Unmanned Valley is going to research the precise route of a beyond-visual-line-of-sight (BVLOS) drone corridor from its HQ at former Valkenburg Naval Air Base in Katwijk to the North Sea. It will also look into the conditions in which BVLOS flights can be carried out. The aim is to realize a permanent test environment for companies, knowledge institutions and the Dutch government to gain experience for future business cases, safety and regulations. The effort is supported by drone consultancy and software developer Airhub, the Dutch Ministry of Infrastructure and Water Management, the Human Environment and Transport Inspectorate, regional drinking water supply company Dunea and State Forestry.
Companies in various industries are increasingly interested in the possibilities of BVLOS flying. For example, to inspect offshore wind turbines or powerlines, to transport medical goods, to supply sea-going vessels or to support in emergency situations. In the Netherlands, however, drone flights out of the pilot’s sight are currently being conducted only sporadically. Each flight also requires a special permit. The BVLOS drone corridor aims to boost BVLOS flying in the Netherlands.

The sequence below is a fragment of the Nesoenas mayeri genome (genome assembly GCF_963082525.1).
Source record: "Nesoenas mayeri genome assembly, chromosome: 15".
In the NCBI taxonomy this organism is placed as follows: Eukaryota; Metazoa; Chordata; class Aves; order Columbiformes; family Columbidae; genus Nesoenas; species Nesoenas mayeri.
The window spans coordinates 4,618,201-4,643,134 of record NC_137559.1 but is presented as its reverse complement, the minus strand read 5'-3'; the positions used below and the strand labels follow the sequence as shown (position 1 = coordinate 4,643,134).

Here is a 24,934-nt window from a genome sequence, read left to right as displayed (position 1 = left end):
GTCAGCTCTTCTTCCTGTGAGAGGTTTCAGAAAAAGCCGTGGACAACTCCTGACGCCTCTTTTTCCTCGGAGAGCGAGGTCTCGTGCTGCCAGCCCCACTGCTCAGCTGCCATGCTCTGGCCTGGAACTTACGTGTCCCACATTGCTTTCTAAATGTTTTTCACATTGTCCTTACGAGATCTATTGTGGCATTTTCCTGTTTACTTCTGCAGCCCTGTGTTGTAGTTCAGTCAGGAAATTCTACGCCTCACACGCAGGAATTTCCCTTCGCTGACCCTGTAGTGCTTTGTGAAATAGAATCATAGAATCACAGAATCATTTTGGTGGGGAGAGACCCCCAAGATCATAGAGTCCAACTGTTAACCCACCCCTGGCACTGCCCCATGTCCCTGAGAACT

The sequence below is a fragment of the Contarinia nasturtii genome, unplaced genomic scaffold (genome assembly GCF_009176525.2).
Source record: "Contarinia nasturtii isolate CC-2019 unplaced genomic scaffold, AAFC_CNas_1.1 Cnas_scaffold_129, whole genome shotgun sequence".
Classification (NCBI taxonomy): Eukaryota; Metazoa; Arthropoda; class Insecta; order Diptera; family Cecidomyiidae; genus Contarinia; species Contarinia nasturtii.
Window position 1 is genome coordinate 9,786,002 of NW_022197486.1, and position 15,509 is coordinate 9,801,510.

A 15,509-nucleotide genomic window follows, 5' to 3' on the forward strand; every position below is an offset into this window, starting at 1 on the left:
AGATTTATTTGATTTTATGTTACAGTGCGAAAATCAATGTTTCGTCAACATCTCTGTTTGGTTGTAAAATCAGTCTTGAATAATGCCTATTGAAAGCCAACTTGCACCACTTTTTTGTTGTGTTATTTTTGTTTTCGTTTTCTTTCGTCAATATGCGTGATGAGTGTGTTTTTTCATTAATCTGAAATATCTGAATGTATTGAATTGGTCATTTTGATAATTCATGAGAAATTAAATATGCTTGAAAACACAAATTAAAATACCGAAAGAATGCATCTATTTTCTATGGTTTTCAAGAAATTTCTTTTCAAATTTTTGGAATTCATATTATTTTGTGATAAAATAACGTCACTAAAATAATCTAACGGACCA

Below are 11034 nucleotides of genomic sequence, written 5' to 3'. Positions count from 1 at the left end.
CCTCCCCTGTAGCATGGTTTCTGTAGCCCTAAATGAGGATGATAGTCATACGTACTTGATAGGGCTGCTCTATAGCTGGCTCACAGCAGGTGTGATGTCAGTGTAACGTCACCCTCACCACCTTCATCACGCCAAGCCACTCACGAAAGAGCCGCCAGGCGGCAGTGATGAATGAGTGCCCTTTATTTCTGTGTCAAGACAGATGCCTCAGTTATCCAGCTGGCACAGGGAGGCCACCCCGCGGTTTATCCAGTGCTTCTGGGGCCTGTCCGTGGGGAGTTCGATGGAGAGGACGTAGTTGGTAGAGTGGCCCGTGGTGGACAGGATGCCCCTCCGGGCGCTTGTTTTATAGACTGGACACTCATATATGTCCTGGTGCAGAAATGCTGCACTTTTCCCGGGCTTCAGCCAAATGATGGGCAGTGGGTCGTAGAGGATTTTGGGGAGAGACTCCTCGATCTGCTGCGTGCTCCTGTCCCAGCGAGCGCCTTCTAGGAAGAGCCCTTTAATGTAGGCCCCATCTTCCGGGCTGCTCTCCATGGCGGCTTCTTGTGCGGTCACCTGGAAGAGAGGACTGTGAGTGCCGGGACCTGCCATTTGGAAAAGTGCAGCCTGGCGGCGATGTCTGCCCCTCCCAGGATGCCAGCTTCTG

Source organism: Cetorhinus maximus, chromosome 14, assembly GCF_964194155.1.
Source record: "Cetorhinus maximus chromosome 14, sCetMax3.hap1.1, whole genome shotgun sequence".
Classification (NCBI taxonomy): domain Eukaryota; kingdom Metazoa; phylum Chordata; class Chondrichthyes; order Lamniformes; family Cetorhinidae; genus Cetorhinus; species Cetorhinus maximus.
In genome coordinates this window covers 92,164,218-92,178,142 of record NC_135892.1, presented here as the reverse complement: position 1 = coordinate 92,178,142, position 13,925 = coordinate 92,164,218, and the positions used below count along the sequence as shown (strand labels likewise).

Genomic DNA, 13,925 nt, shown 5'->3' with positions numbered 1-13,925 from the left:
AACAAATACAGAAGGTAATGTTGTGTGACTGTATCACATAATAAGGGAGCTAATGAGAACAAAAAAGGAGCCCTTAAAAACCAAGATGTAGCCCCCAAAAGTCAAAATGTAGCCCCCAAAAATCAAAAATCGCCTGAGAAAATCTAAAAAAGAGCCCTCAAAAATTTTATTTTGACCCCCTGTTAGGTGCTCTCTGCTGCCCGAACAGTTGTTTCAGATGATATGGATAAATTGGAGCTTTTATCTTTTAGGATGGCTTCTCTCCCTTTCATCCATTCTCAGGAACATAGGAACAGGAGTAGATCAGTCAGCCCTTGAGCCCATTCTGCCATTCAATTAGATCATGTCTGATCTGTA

“The economic and societal potential of BVLOS applications is enormous. To take full advantage of this, it’s essential that there’s a permanent opportunity for BVLOS test flights in the Netherlands,” says Theo de Vries, program manager at Unmanned Valley. “Unmanned Valley offers a unique opportunity to research, develop and test drones and other sensor-based innovations responsibly. The field lab is situated approximately 3.5 kilometers behind the North Sea coast and outside a controlled traffic region and other no-fly zones.”
“There’s still work that can be done in the field of technology, social acceptance and legislation,” adds Stephan van Vuren, co-founder of Airhub. “When all stakeholders help to eliminate barriers and create a permanent opportunity for testing and demonstrating BVLOS concepts, we take the industry further, support the scalability and public acceptance of innovative applications and prevent innovation from leaking into countries around us, while at the same time making a significant contribution to a robust framework for ‘real BVLOS operations’ in the future.”